Putting The ‘Go’ In Frisbee Golf With A Robot Launcher

If you’ve gone to a local city park lately, you might have noticed strange metal baskets on poles with chains dangling free. These baskets are spread out throughout the park seemingly at random. For the uninitiated, Frisbee golf (sometimes known as disc golf) is a confusing concept. You might not think it, but Frisbee golf can be a very big deal to some people. [Stuff Made Here] is back with a disc launcher that he hopes will put all the disc golfers to shame.

It’s no secret that we here at Hackaday are big fans of [Stuff Made Here], or [Shane] (he has his own tag after all), and for obvious reasons — the CAD design process, the careful machining and testing, and the extremely high bar that [Shane] sets for his projects. This one is no different, and it is a tale of iteration and scaling. He started out with a simple goal: break the speed record for a thrown Frisbee.

An initial design was decided upon based on high-pressure air pushing a piston to throw the Frisbee off of an arm. Initially, the arm was way too slow as the airflow was severely restricted due to air solenoids and pressure regulators. After fixing all those problems by fabricating his own solenoid and adding a secondary tank with no regulator, the arm started really moving. However, [Shane] wanted it to be able to be arm-mounted, so making sure the torque wouldn’t melt his arm bones was an important priority.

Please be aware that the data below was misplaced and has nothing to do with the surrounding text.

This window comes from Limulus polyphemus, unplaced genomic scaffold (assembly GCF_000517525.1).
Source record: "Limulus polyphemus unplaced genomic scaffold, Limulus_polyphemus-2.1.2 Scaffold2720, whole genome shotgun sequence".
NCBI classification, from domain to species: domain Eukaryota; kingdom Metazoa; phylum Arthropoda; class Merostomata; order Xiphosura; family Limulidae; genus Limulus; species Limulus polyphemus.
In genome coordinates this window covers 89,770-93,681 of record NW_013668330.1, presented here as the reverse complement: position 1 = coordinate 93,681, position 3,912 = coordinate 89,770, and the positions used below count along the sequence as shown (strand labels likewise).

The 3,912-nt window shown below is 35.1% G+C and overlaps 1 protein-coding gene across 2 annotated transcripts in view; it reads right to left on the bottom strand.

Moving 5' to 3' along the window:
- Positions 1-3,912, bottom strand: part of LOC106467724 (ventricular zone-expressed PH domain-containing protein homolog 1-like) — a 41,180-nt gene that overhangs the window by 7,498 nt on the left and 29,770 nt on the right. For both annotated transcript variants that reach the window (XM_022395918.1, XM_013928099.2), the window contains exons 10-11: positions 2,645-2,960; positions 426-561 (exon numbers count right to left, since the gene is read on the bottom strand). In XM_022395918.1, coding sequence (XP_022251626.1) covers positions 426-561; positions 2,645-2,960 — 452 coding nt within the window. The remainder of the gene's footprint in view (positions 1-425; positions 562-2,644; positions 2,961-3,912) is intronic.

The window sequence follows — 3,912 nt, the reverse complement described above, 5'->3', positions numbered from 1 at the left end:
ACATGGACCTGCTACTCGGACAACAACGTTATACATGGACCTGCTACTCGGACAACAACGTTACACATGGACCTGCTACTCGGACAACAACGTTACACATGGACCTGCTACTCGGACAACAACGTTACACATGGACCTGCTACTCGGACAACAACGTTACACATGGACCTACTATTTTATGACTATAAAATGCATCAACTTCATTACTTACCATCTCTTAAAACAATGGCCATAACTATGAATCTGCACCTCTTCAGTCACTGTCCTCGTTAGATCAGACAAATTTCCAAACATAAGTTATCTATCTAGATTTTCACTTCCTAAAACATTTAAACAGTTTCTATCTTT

A counterbalance was added to cancel it out, but that ended up causing additional problems down the road, so the throwing arm had to be made as light as possible. The gripper mechanism had to be redesigned again and again as each time the speed was increased, a new problem arose. Turns out that small plastic discs being accelerated at many G’s tend to deform and slip out of their holders, no matter how well engineered. So [Shane] switched to a clever new design to pull the Frisbee along rather than push. It was too dangerous to really be handheld, and the only tests while he was wearing it were at very low amounts of pressure and power.

Testing it in a wide-open field at full power showed promise and while he had plenty of speed, he wasn’t able to beat the distance record. Breaking the distance record is much harder as Frisbees aren’t really designed with the sheer acceleration that [Shane] is subjecting them to, and they want to flip. Additionally, the Frisbees are lacking the spin that would keep them more stable, and what we do as humans is quite difficult to reproduce. Maybe a larger-scale version of this disc launcher could be made that accepts Frisbees?

It’s incredible to watch this contraption come together as each part needs to be designed and machined first by [Shane]. Video after the break.

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